Applying the Thin Skull Principle
The "thin skull" principle, also known as the "you take your victim as you find them" principle, is a legal principle that can be summed up by the following statement.
Functional Hip Impingement (Part 1)
Every time I sit down to write an article, I realize how much more there is to know about musculoskeletal pain. I also learn something new every time. (I want to give special thanks to Lucy Whyte Ferguson for assisting with this article.)
Marijuana, Apathy and Chinese Medicine, Part 1
This article was written in response to the unheeded acceptance of marijuana as a harmless substance that potentially does good when used for the medical relief of pain.
May, 2003, Vol. 03, Issue 05
Expect the Unexpected
By Perry Isenberg
Do you pride yourself on being organized? Do you account for every minute of your day? Generally, appointments are scheduled every hour. Maybe you even schedule your lunch each day and are proud that you do not waste precious time.Well, just because you account for every minute of your day and think everything is organized, doesn't mean you are making the greatest use of your time. Time management is an entirely separate skill, and it isn't determined by the mere fact that your day is crammed, or that every single minute is scheduled in your day. Actually, time management means precisely the opposite. You need to leave some time available for when the unexpected or "unplanned" happens - and it will, more often than you think.
I believe it's important to be flexible and "pad" some time in your schedule for the unexpected. I find having a daytimer makes me a bit inflexible, especially when the unexpected happens, because I have stop to re-organize everything I've written down. Scrambling around to get everything done isn't an efficient (or enjoyable) way to spend your workday.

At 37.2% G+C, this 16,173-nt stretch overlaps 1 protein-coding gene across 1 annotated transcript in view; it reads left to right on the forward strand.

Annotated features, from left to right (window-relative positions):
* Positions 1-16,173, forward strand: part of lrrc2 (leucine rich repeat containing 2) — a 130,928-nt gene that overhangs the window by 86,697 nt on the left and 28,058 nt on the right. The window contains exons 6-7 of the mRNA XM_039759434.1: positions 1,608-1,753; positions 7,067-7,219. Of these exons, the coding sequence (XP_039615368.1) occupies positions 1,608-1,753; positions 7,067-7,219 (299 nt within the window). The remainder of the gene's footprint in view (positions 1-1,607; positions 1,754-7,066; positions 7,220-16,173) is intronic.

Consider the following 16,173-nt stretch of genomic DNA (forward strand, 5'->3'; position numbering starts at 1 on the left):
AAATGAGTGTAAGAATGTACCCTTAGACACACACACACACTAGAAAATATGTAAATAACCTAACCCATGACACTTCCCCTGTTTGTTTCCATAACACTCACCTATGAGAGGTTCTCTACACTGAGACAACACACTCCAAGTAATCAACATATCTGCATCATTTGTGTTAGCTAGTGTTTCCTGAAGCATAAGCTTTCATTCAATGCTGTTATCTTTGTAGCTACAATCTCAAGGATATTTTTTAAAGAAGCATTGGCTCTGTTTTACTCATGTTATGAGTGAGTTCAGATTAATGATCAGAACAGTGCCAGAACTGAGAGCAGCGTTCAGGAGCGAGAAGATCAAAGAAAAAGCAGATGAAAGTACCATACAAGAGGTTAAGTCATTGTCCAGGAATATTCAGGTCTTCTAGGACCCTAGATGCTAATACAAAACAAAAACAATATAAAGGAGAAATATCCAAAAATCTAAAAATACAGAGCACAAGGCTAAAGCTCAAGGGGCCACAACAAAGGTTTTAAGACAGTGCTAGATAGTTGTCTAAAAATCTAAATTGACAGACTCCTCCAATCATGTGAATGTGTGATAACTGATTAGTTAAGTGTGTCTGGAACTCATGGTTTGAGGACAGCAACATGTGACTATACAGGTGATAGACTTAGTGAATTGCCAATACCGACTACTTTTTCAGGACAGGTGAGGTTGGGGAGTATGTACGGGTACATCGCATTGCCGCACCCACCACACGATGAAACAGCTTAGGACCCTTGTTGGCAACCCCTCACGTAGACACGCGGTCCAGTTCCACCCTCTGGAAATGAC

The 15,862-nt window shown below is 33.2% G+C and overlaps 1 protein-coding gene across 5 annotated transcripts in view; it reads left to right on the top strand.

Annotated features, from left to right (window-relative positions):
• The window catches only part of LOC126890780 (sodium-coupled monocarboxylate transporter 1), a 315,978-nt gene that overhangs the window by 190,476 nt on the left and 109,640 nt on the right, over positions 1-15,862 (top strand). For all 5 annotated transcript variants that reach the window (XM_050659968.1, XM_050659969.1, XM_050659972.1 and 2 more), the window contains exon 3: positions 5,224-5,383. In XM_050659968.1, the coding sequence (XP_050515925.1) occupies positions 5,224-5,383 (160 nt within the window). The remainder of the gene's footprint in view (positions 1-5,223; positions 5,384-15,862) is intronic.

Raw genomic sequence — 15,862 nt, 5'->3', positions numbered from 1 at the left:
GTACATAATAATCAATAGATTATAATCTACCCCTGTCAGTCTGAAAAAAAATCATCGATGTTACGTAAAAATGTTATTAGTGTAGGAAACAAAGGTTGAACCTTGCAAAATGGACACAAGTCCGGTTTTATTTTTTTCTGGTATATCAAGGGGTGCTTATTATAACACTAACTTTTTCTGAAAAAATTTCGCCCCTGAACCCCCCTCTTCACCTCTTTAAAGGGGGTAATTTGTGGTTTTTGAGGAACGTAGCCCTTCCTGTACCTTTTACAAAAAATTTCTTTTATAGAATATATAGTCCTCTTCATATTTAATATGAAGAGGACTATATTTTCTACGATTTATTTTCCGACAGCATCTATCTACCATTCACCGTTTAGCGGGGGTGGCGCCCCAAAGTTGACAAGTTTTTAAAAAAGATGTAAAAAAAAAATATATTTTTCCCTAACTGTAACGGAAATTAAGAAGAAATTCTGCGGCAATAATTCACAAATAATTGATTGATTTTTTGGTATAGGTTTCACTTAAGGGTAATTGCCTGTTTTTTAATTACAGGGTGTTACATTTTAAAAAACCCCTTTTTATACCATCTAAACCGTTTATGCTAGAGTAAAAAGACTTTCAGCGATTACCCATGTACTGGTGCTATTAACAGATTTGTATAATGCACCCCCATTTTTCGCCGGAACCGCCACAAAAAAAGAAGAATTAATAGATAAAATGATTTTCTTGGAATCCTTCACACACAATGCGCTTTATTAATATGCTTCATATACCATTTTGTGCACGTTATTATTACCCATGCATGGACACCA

It's a reality that occasionally, people don't show up for their scheduled appointments. What do you do with this extra "empty time space"? I have found that if I write a secondary "to-do" list, it helps me use the "new" time effectively. This list should take about 20 minutes to plan, preferably at the beginning of each week. Items on the list should be categorized by importance or priority. These are the tasks you will complete whenever you have that "extra" time originally slated for appointments. This way, you continue to be productive and do not waste time. I also try to limit phone interruptions and other distractions that usually slow me down and put me behind.
When a day is unusually hectic, I may let a few calls go to voicemail. I check the phone calls every few hours. If you get in the habit of returning phone calls within a reasonable amount of time, no one should mind. When things do not go as planned, don't panic, especially if it is something you cannot control. If you can't change it, leave it for later. Worrying about things you cannot control isn't productive. Are there tasks you wish you could do faster? Probably! There are always better and more efficient ways to do those tasks and chores! Challenge yourself - you might be surprised with the results.
Hopefully, you are a great time manager; you will have to be, with all of the appointments you have to keep. However, appointment scheduling needs to be reasonable. You cannot expect to schedule seven appointments (or more) a day and have everything run smoothly; most of the time, it won't. And what about the things you have to do in your personal life? You do have one of those, don't you? If you find you do not have the time to do the things you enjoy, rethink your time management skills.
We all have our own time-management skills that help us get through the day. I have found that these skills are acquired through practice. Some of us may find these skills a little easier to learn than others might, as we all have our own strengths and weaknesses. I believe I have found a way that works for me (most of the time), especially when the unexpected happens. I am always on the lookout for new, clever ways to get the most out of my day.
Until next time, be healthy, be good, and stay focused and motivated.
Click here for previous articles by Perry Isenberg.